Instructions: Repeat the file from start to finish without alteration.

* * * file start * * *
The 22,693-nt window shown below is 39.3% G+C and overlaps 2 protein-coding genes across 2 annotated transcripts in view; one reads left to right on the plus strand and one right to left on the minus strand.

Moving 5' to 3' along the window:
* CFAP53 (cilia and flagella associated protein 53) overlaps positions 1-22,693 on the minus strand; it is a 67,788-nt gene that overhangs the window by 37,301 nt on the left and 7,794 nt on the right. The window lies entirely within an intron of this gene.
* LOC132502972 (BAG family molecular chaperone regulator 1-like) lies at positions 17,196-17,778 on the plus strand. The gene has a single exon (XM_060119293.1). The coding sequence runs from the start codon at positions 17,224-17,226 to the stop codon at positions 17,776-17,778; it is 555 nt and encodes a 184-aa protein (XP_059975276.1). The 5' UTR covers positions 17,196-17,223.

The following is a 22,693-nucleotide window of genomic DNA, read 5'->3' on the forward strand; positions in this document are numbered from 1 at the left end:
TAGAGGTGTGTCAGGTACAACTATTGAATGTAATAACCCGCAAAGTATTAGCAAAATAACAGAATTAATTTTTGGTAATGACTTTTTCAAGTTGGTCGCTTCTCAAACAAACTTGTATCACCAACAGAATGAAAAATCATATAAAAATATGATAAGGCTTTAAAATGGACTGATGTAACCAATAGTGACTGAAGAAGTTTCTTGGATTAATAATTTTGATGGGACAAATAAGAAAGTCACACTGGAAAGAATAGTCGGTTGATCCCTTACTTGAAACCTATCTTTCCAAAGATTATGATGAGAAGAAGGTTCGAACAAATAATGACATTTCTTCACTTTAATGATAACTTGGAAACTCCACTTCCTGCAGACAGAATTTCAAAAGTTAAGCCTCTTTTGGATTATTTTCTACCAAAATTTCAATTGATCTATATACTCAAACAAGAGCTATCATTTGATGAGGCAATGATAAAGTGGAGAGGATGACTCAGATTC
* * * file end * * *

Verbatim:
The 22,693-nt window shown below is 39.3% G+C and overlaps 2 protein-coding genes across 2 annotated transcripts in view; one reads left to right on the plus strand and one right to left on the minus strand.

Moving 5' to 3' along the window:
* CFAP53 (cilia and flagella associated protein 53) overlaps positions 1-22,693 on the minus strand; it is a 67,788-nt gene that overhangs the window by 37,301 nt on the left and 7,794 nt on the right. The window lies entirely within an intron of this gene.
* LOC132502972 (BAG family molecular chaperone regulator 1-like) lies at positions 17,196-17,778 on the plus strand. The gene has a single exon (XM_060119293.1). The coding sequence runs from the start codon at positions 17,224-17,226 to the stop codon at positions 17,776-17,778; it is 555 nt and encodes a 184-aa protein (XP_059975276.1). The 5' UTR covers positions 17,196-17,223.

The following is a 22,693-nucleotide window of genomic DNA, read 5'->3' on the forward strand; positions in this document are numbered from 1 at the left end:
TAGAGGTGTGTCAGGTACAACTATTGAATGTAATAACCCGCAAAGTATTAGCAAAATAACAGAATTAATTTTTGGTAATGACTTTTTCAAGTTGGTCGCTTCTCAAACAAACTTGTATCACCAACAGAATGAAAAATCATATAAAAATATGATAAGGCTTTAAAATGGACTGATGTAACCAATAGTGACTGAAGAAGTTTCTTGGATTAATAATTTTGATGGGACAAATAAGAAAGTCACACTGGAAAGAATAGTCGGTTGATCCCTTACTTGAAACCTATCTTTCCAAAGATTATGATGAGAAGAAGGTTCGAACAAATAATGACATTTCTTCACTTTAATGATAACTTGGAAACTCCACTTCCTGCAGACAGAATTTCAAAAGTTAAGCCTCTTTTGGATTATTTTCTACCAAAATTTCAATTGATCTATATACTCAAACAAGAGCTATCATTTGATGAGGCAATGATAAAGTGGAGAGGATGACTCAGATTC